[ISN] Security hole found in Symantec update tool

From: InfoSec News (isnat_private)
Date: Fri Oct 12 2001 - 04:47:08 PDT

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    By CNET News.com Staff 
    October 11, 2001, 10:45 a.m. PT 
    By Wendy McAuliffe 
    A group of German hackers have exposed a vulnerability in Symantec's
    software for updating antivirus software and other programs, which
    could be used to download and run hostile code from an unauthorized
    Symantec, which makes antivirus and security software, has confirmed
    that older versions of its virus definition software will allow
    malicious programs such as Trojan horses and the remote penetration of
    systems running version 1.4 of LiveUpdate to occur. The risk of
    unauthorized intrusion is lessened on systems running the latest
    version 1.6, but network degradation and outages could still be
    German hacking group Phenoelit spotted the security hole and insists
    that LiveUpdate could be forced to download illicit programs onto the
    PC. "When LiveUpdate 1.4 is started (either by hand or by a scheduled
    task), it looks for the server 'update.symantec.com'," states the
    Phenoelit bulletin. "An attacker can use one of several attacks to
    return false information to the querying host."
    According to the Phenoelit alert, when the host running LiveUpdate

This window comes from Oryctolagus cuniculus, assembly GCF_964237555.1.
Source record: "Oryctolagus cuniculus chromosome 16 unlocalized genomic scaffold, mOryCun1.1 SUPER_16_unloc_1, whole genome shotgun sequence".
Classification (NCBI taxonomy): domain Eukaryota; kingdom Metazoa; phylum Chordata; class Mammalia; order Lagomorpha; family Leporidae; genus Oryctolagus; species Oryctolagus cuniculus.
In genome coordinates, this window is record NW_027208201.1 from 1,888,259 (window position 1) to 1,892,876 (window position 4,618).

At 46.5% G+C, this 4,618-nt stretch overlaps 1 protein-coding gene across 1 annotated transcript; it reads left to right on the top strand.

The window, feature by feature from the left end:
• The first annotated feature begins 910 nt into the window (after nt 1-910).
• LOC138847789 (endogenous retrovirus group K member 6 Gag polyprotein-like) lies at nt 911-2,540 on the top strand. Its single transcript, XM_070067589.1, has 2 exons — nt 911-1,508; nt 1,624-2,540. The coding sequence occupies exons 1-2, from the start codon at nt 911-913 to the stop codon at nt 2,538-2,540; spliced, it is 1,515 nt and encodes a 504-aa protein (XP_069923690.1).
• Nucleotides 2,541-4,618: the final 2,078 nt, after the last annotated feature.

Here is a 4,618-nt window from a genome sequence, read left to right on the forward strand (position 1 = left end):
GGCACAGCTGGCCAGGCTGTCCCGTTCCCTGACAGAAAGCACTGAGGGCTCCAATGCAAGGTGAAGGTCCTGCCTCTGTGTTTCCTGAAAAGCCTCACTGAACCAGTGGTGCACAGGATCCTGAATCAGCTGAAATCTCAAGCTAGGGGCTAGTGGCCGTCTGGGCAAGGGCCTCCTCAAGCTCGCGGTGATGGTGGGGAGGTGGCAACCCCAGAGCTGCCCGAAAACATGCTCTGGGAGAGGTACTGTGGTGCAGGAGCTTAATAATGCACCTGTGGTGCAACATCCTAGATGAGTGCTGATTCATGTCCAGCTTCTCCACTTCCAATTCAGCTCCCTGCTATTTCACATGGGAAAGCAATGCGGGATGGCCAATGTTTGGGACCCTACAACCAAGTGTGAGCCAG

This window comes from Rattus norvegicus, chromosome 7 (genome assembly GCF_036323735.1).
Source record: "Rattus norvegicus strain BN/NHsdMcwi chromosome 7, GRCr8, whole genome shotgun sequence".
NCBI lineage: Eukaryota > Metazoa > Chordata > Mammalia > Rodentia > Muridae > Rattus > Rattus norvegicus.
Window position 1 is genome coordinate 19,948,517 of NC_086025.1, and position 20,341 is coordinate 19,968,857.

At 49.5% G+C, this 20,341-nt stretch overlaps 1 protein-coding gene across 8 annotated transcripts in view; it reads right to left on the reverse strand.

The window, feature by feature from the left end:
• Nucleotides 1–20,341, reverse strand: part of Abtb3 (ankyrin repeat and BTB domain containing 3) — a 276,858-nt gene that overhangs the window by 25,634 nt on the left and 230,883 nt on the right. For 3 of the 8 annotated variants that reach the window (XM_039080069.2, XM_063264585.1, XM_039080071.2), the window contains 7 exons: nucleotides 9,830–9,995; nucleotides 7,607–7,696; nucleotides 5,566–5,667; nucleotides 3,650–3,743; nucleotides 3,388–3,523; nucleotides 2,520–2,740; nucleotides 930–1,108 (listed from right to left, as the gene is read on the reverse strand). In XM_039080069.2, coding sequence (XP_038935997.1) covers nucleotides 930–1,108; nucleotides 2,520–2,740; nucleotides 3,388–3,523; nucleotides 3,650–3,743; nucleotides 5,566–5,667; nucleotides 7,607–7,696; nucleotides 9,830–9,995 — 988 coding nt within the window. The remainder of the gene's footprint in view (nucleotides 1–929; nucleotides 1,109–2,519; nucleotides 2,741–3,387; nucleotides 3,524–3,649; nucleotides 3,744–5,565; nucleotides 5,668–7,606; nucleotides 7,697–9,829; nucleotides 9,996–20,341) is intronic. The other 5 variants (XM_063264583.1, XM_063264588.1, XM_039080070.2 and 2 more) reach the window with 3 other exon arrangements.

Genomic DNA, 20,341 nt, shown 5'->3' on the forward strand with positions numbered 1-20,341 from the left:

tries to connect to update.symantec.com via FTP, it is possible for an
    attacker to redirect the request to a server of their choice.
    LiveUpdate will then try to download the necessary files, which will
    be compared with existing versions of Symantec software installed on
    the host to see if an upgrade is needed. LiveUpdate will then
    uncompress the files and perform the actions described in their
    coding, which includes the execution of downloadable attachments.
    LiveUpdate 1.6 follows the same update procedure but includes the
    safeguard of "cryptographic signatures" of all update files. According
    to Symantec, this makes it virtually impossible to use the latest
    version as a penetration tool.
    Misdirection attacks can also be controlled by Norton AntiVirus
    products, which are designed to detect and block malicious programs.
    While acknowledging the vulnerability, Symantec blamed much of the
    problem on inherent flaws in the domain name system (DNS), the format
    used to identify servers on the Internet. "The DNS attacks...have been
    widely known to be an Internet infrastructure problem, not a Symantec
    product problem, for some time and have been utilized in many
    well-publicized DNS spoofing, redirection, cache poisoning attacks," a
    Symantec statement said.
    The statement also said that although LiveUpdate 1.6 could be hit by a
    denial of service attack, "only a small percentage of a very large
    user base could potentially be impacted to any degree, as the spoofing
    or redirection would, by its very nature, be limited to a local
    Internet area/region."
    Symantec is encouraging users to upgrade to LiveUpdate 1.6 if they are
    still relying on the four-year-old 1.4 version.
    Staff writer Wendy McAuliffe reported from London.
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